It only adds to the experience that this charming country restaurant is located in the tiny town of Laas (pop: 131), a town which seems to consist mostly of a church, several speed bumps and this auberge (and of course the famous 14c fountain, really more of a communal well, from which the Auberge takes its name). On a rainy December weekday, the dining room was filled with a mix of workmen, families, groups of friends and older couples, packed into the small dining room and steaming up the windows.

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Haraneko Borda, Itxassou, France

In the Pays Basque, adding Borda to the name of an eating establishment signifies a rustic country inn. In Euskera, borda means barn and the original Bordas were kitchens set up in underused barns, often with the cooking done over wood-fired braziers and guests served at long rows of tables, outdoors when weather permitted. Although no one is likely to confuse the the bright, modern dining room at Haraneko Borda with a barn, its kitchen does feature a wood fired grill and oven, the room is framed by ancient wood beams and on sunny days, tables are set up on the expansive deck looking over the green, rural valley of Itxassou.

The restaurant at Haraneko is actually part of an expansive organic farm called Ferme Heranea where owner Christian Aguerre raises the ancient race of Basque black hogs known as “cochon noir de kintoa”, rumored to produce the best pork in France, was well as fruits and vegetables including the sour cherries for which the valley of Itxassou has become known. Starting a restaurant on the property was a logical next step in the farm’s evolution, creating a a dining experience that the chef calls “zero kilometer local”, meaning that the majority of the ingredients come directly from the restaurants own farm. Ham and pork from kintoa hogs, corn for taloa (Basque corn pancakes), chickens, eggs, piment d’Espelette, fruits and vegetables all from the farm. Even the wine served, although not all produced within 1 kilometer, all comes from the Pays Basque.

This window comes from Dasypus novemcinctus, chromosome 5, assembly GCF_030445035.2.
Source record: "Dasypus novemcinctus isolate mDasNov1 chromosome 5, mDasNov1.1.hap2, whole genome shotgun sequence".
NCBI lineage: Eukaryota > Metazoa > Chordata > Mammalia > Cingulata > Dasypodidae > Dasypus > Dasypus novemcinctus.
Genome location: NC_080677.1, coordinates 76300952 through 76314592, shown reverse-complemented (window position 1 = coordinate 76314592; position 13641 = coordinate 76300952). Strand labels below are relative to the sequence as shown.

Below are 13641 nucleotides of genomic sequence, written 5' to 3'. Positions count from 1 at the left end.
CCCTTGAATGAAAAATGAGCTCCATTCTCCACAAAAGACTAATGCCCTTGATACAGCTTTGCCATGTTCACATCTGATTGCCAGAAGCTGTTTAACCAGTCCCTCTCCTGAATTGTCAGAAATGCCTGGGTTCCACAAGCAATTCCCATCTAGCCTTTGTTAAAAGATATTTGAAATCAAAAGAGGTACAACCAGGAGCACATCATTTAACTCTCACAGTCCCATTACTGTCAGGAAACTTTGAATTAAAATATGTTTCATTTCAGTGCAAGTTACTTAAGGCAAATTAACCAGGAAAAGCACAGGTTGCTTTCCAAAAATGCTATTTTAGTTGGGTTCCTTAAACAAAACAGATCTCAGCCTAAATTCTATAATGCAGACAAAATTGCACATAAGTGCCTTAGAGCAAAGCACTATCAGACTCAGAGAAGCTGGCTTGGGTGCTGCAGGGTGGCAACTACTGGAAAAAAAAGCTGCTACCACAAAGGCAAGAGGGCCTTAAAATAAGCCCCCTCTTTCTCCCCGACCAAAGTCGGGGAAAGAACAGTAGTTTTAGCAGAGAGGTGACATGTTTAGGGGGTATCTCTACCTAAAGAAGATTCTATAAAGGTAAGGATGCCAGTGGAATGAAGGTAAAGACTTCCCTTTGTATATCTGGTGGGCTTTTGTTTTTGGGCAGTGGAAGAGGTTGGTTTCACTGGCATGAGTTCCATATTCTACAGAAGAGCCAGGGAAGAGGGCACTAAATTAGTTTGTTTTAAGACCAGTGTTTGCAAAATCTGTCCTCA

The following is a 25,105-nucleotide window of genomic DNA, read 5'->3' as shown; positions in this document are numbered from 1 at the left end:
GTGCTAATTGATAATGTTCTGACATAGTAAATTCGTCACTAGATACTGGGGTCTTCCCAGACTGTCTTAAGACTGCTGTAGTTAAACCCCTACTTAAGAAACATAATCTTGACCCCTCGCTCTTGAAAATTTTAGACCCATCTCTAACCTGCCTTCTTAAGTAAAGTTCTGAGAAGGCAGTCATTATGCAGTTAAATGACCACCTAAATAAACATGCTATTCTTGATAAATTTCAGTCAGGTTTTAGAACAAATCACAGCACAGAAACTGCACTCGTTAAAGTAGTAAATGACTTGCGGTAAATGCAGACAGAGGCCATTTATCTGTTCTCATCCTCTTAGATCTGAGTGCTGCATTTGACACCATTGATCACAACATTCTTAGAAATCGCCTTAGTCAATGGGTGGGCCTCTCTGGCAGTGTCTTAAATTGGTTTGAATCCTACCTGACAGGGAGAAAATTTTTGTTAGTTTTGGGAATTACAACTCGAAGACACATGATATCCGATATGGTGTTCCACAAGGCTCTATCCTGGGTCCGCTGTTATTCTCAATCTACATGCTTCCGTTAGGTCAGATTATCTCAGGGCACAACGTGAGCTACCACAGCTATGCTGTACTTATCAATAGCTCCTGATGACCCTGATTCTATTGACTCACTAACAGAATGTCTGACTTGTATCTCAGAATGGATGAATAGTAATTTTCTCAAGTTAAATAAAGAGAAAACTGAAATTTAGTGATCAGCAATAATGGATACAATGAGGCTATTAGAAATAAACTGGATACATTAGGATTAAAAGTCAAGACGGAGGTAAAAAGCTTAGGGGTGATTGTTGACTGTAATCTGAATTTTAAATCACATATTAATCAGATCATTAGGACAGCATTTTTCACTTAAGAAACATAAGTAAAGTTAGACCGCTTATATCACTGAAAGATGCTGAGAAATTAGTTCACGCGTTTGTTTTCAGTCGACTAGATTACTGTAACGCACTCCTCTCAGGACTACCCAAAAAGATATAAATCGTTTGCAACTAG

The cooking at Haraneko matches the setting, being both rustic and accomplished, sophisticated but simple, the kind of food I love to discover and to eat.

When we visited for lunch during the week in early May 2019, reservations were easy to get and the menu prices very fair. However, that could change, as Borda Haraneko has been discovered, recently being named Best Farm-Auberge in France by Le Fooding.

Cochon noir de kintoa roaming free within sight of the dining room at Haraneko Borda

Haraneko Borda
Address: 3 Gerastoko Bidea, 64250 Itxassou, France
Tel: 05 59 15 09 68
Reservations: Recommended. Not busy outside the season but hours can be irregular

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La Legende, Sauveterre de Béarn, France

Combine a wine shop, a cafe, a natural wine bar, a hangout for locals that’s open from 10am to midnight and a restaurant where everything is made from scratch using ingredients gathered within 100 miles and what do you get? La Legende in Sauveterre de Bearn.

On the face of it, Sauveterre de Béarn (population about 1500, although higher in the summer when tourists arrive; the name of the restaurant is a reference to Sauveterre’s medieval fortified bridge, known as Le Pont de la Legende ) seems like an unlikely choice for two former Parisians (alumni of pioneering cave a manger Le Verre Volé). Rumor has it that, having decided to quit Paris, they made a tour of France and fell in love with Sauveterre. Factor in their desire to provision the restaurant exclusively on local products, and the choice begins to make more sense; the Bearn is increasingly known as the home artisan organic farmers, bakers, winemakers and more.

At La Legende, they take full advantage for the local bounty. The daily menu is very limited (they actually ask if you have dietary restrictions when you call to reserve; given that the daily menu has no choices, your answers will shape the meal of all that days guests!) but at 22 euros for 3 very well prepared, totally seasonal course, it is a fantastic value. The cooking is sophisticated but simply and elegantly presented, the flavors are fresh and inventive while still respecting tradition. There is no wine list, but the cave is deep with organic and natural choices, and the sommelier is also your server, so expert advice about pairing with today’e menu is at hand.